Putting up the house to bring down the house
|By Chris Galford|
The set is perhaps the biggest star of 'Mary Poppins'
(Thursday, Nov. 4) It was many hard hours and long nights in the making, but the set for the Wharton Center’s "Mary Poppins" is ready for the spotlight.
The set, which includes the famous Banks House, is a fully modernized piece of stagecraft, which works sort of like a mechanized dollhouse. The large house doors open on cue, adding entire dimensions to the set. Furniture rolls in and other rooms descend from the rafters — and much of it is controlled by technology, its various parts operated by computer. The whole house can even rotate a full 360 degrees.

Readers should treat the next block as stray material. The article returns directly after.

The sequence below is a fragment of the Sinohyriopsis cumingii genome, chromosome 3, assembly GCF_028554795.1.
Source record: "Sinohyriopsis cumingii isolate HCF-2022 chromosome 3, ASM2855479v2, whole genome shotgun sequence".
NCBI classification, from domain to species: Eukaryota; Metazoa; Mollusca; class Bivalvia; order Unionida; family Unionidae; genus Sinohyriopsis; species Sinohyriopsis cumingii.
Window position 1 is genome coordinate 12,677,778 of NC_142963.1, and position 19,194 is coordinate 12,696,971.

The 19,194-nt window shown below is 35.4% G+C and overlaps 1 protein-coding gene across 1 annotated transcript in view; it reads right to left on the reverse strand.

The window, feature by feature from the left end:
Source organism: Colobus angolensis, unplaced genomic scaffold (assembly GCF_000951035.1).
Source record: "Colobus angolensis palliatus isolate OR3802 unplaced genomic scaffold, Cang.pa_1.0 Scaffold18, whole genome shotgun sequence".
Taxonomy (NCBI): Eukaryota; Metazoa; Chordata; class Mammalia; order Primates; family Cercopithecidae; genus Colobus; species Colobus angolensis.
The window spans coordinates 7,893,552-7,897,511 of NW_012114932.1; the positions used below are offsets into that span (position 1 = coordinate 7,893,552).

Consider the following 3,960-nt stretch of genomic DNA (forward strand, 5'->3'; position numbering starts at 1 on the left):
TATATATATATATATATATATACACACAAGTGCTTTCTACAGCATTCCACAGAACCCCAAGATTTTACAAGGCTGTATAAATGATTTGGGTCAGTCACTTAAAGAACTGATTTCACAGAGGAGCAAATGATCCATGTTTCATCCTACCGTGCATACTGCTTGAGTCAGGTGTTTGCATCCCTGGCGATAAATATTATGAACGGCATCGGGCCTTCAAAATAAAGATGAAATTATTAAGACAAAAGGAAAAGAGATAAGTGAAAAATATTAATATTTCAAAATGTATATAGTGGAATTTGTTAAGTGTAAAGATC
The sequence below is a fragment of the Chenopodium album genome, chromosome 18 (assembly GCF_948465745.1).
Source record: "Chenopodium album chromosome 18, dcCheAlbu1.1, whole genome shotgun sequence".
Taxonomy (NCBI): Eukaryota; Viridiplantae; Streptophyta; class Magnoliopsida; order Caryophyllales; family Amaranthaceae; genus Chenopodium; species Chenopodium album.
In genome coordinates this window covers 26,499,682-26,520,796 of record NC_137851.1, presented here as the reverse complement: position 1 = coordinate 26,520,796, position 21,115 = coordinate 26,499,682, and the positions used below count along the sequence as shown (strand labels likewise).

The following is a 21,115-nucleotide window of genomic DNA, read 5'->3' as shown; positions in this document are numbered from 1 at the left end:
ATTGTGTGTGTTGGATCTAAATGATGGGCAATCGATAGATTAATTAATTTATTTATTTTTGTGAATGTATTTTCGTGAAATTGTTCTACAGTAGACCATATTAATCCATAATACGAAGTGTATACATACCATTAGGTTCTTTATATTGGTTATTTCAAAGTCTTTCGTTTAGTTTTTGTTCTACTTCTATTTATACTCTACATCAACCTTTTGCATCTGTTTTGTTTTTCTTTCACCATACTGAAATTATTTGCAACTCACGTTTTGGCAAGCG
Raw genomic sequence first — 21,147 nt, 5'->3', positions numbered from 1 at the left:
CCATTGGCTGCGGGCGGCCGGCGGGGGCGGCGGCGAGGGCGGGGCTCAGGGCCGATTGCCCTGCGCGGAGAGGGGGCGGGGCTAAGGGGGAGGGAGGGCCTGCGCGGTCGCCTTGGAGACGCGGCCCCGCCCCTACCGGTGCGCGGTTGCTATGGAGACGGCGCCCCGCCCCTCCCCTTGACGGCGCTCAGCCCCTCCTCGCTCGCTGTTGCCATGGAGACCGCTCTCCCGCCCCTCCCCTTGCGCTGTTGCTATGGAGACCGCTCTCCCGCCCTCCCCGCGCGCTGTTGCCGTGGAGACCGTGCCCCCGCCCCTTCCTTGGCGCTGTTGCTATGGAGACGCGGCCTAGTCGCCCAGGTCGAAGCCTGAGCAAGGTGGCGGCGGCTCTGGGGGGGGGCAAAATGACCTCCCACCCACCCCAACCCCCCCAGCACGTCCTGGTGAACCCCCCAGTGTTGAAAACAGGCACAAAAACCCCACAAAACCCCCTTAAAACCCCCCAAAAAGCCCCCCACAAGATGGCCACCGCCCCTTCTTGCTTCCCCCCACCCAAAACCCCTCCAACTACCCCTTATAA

Stage manager Thomas Recktenwald likened the whole process to a “pop-up storybook.”
“Scenically, we do a mix of ‘in one’ and ‘a vista’ changes on stage,” said Recktenwald. “The audience watches it happen, and from scene to scene, they don’t know what’s going to happen next.”
The show brings a lot of manpower with it as well. The "Mary Poppins" touring company consists of 80 people, and employs around 30 more for its local crew on arrival. It takes all of them to run the show.
Thursday, Nov. 4 to Sunday, Nov. 21
1:30 p.m. Nov. 4; 7:30 p.m. Tuesdays, Wednesdays and